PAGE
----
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Feeling Stuck? Three Steps to Get Un-Stuck

Stuckness can feel like being completely incapacitated while the foundations we’re standing on disintegrate and there’s no steady ground to stand on.

It’s like being in quicksand.

At least in the Hollywood version, quicksand comes as a surprise. We don’t see it coming until we’re already in it. And the moment we realise we’re stuck, our innate human response is often to panic and try to get out as quickly as possible: to move, run, or frantically flail about… But this only make the stuckness worse.

Instead, to get out of the quicksand, we are supposed to make ourselves as light as possible; act slowly and deliberately; and reach out for help.

It might take a while to do, but it’s possible. We can all do it. As all-encompassing and stifling as our stuck-ness might feel, there is a way out.

Drawing from the quicksand analogy, here are three steps we can take to get un-stuck when we’re in the thick of it:

First, lighten our load: let go of as many cognitive, physical, emotional and social obligations as we can. Sometimes we don’t even know how much we have on our plate until we start to track the way we spend our time.

Lightening the load requires conducting an inventory of all the activities we’re engaged in, and eliminating as many as possible. Begin with those that are de-energising, off-path, or ‘shoulds’ rather than ‘wants’ or ‘needs’. It’s helpful to reduce the physical clutter around us, clearing our environment so it is conducive to clearer thinking. It means actively saying no to invitations and opportunities so we can make space in our calendars where nothing is planned — and then avoiding the temptation to fill those gaps with ‘productive’ activities. It’s funny how the most mundane tasks suddenly become tempting when confronted with time to simply ‘be’!

When we feel stuck, actively doing less might feel like we’re making the problem worse; when we stop moving it can become more apparent just how stuck we feel. But lightening the load makes it far easier to break free.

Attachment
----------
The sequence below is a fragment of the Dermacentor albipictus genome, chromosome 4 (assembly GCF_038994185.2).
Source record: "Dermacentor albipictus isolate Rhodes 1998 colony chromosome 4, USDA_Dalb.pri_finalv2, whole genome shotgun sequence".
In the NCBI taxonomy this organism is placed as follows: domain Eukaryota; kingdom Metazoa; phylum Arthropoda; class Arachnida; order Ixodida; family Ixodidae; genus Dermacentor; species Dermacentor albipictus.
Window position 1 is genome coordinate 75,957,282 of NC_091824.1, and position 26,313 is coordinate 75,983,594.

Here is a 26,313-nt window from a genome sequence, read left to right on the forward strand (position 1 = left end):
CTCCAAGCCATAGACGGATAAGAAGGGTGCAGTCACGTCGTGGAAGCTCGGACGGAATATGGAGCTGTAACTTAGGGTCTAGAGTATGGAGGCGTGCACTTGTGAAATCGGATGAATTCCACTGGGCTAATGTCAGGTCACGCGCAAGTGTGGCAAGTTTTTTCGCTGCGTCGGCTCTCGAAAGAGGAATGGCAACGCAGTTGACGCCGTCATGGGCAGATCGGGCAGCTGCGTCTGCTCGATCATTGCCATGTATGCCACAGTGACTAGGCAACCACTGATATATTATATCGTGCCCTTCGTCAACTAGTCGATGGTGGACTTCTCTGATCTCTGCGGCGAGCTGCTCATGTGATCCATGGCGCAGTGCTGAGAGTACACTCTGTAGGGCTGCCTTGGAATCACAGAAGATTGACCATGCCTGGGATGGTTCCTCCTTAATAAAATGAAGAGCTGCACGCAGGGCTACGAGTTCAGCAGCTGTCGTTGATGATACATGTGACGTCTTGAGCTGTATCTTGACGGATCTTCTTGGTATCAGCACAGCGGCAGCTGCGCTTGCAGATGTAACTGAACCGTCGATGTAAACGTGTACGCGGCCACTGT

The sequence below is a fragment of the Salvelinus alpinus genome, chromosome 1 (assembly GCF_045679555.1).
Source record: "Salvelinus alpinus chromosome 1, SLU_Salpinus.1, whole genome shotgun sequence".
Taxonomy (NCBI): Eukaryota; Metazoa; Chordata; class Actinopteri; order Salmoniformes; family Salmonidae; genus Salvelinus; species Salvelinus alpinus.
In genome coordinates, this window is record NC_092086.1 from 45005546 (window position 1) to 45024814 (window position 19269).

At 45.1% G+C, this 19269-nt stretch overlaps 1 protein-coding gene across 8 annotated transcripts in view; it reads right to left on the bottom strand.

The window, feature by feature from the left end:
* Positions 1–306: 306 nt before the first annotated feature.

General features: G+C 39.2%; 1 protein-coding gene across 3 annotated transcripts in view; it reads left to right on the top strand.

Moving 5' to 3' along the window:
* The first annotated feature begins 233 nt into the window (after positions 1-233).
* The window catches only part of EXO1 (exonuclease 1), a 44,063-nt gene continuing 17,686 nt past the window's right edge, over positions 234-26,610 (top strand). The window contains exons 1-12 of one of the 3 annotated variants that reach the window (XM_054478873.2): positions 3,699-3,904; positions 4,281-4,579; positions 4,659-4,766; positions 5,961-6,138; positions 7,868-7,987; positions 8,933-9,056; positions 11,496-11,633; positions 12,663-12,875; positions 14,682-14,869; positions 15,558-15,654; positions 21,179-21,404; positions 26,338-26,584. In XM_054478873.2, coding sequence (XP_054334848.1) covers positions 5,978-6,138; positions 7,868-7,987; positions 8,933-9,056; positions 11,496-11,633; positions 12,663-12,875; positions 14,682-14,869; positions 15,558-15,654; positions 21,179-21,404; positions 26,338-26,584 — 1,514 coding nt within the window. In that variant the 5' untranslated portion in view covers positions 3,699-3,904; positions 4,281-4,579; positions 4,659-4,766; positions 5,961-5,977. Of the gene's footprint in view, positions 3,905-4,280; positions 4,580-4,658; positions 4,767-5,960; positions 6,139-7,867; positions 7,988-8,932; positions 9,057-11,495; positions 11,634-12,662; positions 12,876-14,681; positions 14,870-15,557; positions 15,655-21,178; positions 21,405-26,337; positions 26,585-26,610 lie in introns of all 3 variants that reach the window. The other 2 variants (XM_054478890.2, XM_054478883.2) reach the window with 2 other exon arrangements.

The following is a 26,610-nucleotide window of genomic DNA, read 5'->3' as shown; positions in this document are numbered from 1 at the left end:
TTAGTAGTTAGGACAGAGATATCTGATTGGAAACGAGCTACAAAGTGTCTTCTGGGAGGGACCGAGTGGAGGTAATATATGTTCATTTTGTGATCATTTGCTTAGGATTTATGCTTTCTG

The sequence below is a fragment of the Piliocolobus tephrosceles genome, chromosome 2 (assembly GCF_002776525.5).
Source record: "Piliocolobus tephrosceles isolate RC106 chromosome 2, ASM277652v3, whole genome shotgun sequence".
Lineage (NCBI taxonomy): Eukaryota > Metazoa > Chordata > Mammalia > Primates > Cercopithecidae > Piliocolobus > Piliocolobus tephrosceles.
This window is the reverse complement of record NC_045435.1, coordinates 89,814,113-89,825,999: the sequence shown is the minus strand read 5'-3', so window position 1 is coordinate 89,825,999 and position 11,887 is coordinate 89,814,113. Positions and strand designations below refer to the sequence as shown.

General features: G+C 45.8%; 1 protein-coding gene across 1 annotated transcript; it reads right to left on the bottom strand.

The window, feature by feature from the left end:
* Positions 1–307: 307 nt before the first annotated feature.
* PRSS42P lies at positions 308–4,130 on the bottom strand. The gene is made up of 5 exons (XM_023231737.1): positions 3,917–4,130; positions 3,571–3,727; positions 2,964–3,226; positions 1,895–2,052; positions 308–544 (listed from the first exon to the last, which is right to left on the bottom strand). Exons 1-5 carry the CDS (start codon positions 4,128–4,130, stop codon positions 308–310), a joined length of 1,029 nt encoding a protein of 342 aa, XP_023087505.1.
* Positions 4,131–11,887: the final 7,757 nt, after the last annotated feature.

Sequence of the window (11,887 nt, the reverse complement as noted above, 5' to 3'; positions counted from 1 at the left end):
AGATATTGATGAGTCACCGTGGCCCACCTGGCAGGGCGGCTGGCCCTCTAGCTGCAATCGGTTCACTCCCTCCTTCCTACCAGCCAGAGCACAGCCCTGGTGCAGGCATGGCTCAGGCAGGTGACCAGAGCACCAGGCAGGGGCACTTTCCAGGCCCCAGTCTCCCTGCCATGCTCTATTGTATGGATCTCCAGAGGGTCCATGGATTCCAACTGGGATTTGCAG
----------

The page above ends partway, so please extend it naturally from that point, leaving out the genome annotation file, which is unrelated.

Second, give ourselves spaciousness in which to reflect and check in with ourselves. We need to reach an internal consensus before taking any abrupt actions to avoid feelings of regret, or the expense of time, energy and money in a direction that we ultimately don’t want. We might feel pressure to come up with an arbitrary deadline for making a decision: a three month sabbatical (in my case), a twelve month “gap year”, a graduate degree, a summer holiday… But no matter how hard we might try to force ourselves to fit our reflective period within a certain time scale, it’s not how life works. As much as we might try, we can’t control everyone and everything around us (it’s enough to aspire to a degree of self-control, e.g. around our favourite foods!)

As easy as it sounds, many of us are so caught-up in lives fuelled by active doing that we have forgotten how to ‘be’. We must learn to be patient and kind with ourselves, and to listen to our “inner compass” — to get back in touch with what it is that we want, separate from societal expectations and other people’s desires for us. It’s better to take the time to move with purpose, than to act before we feel ready.

And third, ask for help from the people around us — friends, family, colleagues, mentors, coaches. This can be particularly tough for those of us who are used to being fully independent, and perceived as the “responsible”, “stable”, “together” one that other people depend on or turn to for guidance. We might not want to impose on others. We can worry we are asking too much, or fear rejection from those we love. But allowing people to be supportive at a time of need is a gift to others and to ourselves. It reminds us of our interdependence with others, our imperfect humanity, and beautiful vulnerability. And it helps us get un-stuck faster!

All of these steps are easier said than done, of course! Especially when we truly feel like we’re drowning and there’s no escape.

But don’t worry. Nobody actually drowns in quicksand, despite what we see on the cinematic screen.

The process of getting un-stuck requires tremendous courage, dedication and resilience. It involves facing some of our deepest internal fears. But at the end of it, we will make it back on our own two feet and when we’re ready to start moving again, it will be on an even stronger foundation.

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